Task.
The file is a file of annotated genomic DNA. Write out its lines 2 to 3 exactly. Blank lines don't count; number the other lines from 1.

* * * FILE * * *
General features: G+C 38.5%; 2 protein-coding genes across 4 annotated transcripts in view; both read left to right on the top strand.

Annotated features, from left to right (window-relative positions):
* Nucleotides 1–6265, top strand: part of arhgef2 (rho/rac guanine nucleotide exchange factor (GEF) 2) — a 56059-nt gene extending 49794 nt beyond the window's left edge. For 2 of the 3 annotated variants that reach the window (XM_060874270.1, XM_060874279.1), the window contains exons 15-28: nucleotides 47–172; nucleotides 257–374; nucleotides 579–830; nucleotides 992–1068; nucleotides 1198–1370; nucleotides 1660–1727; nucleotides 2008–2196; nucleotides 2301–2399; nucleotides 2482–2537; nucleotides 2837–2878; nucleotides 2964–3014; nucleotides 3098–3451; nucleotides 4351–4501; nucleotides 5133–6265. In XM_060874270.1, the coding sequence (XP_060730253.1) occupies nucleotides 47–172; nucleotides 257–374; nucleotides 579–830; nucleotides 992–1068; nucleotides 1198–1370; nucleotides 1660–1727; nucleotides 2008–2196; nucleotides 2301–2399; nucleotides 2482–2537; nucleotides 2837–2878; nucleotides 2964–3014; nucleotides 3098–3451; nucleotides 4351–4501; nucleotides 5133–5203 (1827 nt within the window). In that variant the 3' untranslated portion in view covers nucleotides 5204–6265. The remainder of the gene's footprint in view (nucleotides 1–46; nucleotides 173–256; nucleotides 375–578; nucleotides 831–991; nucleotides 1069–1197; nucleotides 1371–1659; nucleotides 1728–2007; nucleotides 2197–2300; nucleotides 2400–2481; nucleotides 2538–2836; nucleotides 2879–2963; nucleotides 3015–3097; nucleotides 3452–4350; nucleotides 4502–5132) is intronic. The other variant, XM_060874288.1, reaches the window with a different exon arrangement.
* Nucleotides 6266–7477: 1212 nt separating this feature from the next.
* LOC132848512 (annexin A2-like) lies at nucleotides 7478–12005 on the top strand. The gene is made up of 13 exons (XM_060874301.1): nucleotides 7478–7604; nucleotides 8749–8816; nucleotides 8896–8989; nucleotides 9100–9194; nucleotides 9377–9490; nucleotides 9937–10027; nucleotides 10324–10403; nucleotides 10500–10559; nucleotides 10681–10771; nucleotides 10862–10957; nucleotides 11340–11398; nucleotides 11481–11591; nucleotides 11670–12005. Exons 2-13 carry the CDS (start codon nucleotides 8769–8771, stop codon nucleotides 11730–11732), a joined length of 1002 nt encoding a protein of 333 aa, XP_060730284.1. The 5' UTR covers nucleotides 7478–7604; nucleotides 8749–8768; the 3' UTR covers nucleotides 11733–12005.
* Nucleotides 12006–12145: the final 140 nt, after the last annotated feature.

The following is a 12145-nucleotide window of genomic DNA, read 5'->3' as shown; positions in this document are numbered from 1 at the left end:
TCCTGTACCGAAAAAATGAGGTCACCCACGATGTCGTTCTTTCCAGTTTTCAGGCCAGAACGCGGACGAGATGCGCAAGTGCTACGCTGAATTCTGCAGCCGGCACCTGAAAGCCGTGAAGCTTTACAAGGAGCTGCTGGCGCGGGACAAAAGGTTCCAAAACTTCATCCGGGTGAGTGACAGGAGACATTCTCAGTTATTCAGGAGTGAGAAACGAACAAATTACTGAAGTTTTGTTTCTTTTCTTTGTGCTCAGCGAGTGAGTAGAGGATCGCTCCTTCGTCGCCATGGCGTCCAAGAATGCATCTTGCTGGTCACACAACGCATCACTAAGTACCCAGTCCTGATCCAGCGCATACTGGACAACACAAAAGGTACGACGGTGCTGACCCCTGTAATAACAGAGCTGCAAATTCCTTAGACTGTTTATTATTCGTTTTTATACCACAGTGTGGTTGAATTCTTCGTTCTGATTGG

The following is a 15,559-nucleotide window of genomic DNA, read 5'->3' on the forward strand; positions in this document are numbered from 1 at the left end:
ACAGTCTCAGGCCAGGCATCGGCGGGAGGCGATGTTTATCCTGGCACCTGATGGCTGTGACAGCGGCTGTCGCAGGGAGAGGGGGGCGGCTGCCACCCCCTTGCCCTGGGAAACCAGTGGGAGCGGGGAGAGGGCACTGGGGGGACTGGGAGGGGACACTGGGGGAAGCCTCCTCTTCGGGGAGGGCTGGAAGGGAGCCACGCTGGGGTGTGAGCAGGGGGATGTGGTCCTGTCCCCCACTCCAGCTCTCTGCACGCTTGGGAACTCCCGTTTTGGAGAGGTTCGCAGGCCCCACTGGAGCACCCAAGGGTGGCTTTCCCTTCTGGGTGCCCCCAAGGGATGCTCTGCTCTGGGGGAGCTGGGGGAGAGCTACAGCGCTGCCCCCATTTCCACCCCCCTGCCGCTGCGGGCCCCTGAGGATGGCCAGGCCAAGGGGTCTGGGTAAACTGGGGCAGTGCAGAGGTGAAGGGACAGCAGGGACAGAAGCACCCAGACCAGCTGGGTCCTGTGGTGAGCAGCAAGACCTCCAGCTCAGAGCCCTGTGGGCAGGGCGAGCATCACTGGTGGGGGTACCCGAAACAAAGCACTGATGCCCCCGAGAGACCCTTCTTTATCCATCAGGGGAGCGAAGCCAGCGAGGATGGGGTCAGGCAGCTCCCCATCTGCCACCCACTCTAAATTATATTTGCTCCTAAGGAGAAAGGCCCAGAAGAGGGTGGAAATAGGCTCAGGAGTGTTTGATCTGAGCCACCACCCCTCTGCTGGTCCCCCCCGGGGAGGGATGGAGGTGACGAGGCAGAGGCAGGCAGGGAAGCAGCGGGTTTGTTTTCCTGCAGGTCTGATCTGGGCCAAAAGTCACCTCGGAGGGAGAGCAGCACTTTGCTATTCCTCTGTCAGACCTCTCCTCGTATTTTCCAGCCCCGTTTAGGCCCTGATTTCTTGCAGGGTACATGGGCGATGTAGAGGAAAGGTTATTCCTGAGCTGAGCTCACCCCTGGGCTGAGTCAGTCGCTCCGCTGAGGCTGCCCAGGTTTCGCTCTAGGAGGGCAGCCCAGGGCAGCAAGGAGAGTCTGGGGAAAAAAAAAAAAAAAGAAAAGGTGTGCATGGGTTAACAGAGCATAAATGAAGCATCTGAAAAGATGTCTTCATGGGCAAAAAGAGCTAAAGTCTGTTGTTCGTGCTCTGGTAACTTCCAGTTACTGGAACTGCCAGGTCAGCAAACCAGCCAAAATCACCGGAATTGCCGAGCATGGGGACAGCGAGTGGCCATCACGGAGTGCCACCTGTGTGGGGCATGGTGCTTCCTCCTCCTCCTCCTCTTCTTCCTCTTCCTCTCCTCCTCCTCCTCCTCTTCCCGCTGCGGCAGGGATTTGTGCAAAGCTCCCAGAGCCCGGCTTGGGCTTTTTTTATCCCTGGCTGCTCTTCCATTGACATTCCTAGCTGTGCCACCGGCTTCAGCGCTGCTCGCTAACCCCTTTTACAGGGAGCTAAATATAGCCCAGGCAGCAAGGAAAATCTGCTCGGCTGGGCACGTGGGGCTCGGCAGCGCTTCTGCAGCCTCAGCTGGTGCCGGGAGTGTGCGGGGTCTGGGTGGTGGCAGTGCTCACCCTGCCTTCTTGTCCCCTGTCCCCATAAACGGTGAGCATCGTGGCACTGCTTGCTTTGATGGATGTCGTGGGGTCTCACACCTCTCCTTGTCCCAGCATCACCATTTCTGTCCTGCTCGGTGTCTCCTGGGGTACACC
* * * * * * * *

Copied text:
Annotated features, from left to right (window-relative positions):
* Nucleotides 1–6265, top strand: part of arhgef2 (rho/rac guanine nucleotide exchange factor (GEF) 2) — a 56059-nt gene extending 49794 nt beyond the window's left edge. For 2 of the 3 annotated variants that reach the window (XM_060874270.1, XM_060874279.1), the window contains exons 15-28: nucleotides 47–172; nucleotides 257–374; nucleotides 579–830; nucleotides 992–1068; nucleotides 1198–1370; nucleotides 1660–1727; nucleotides 2008–2196; nucleotides 2301–2399; nucleotides 2482–2537; nucleotides 2837–2878; nucleotides 2964–3014; nucleotides 3098–3451; nucleotides 4351–4501; nucleotides 5133–6265. In XM_060874270.1, the coding sequence (XP_060730253.1) occupies nucleotides 47–172; nucleotides 257–374; nucleotides 579–830; nucleotides 992–1068; nucleotides 1198–1370; nucleotides 1660–1727; nucleotides 2008–2196; nucleotides 2301–2399; nucleotides 2482–2537; nucleotides 2837–2878; nucleotides 2964–3014; nucleotides 3098–3451; nucleotides 4351–4501; nucleotides 5133–5203 (1827 nt within the window). In that variant the 3' untranslated portion in view covers nucleotides 5204–6265. The remainder of the gene's footprint in view (nucleotides 1–46; nucleotides 173–256; nucleotides 375–578; nucleotides 831–991; nucleotides 1069–1197; nucleotides 1371–1659; nucleotides 1728–2007; nucleotides 2197–2300; nucleotides 2400–2481; nucleotides 2538–2836; nucleotides 2879–2963; nucleotides 3015–3097; nucleotides 3452–4350; nucleotides 4502–5132) is intronic. The other variant, XM_060874288.1, reaches the window with a different exon arrangement.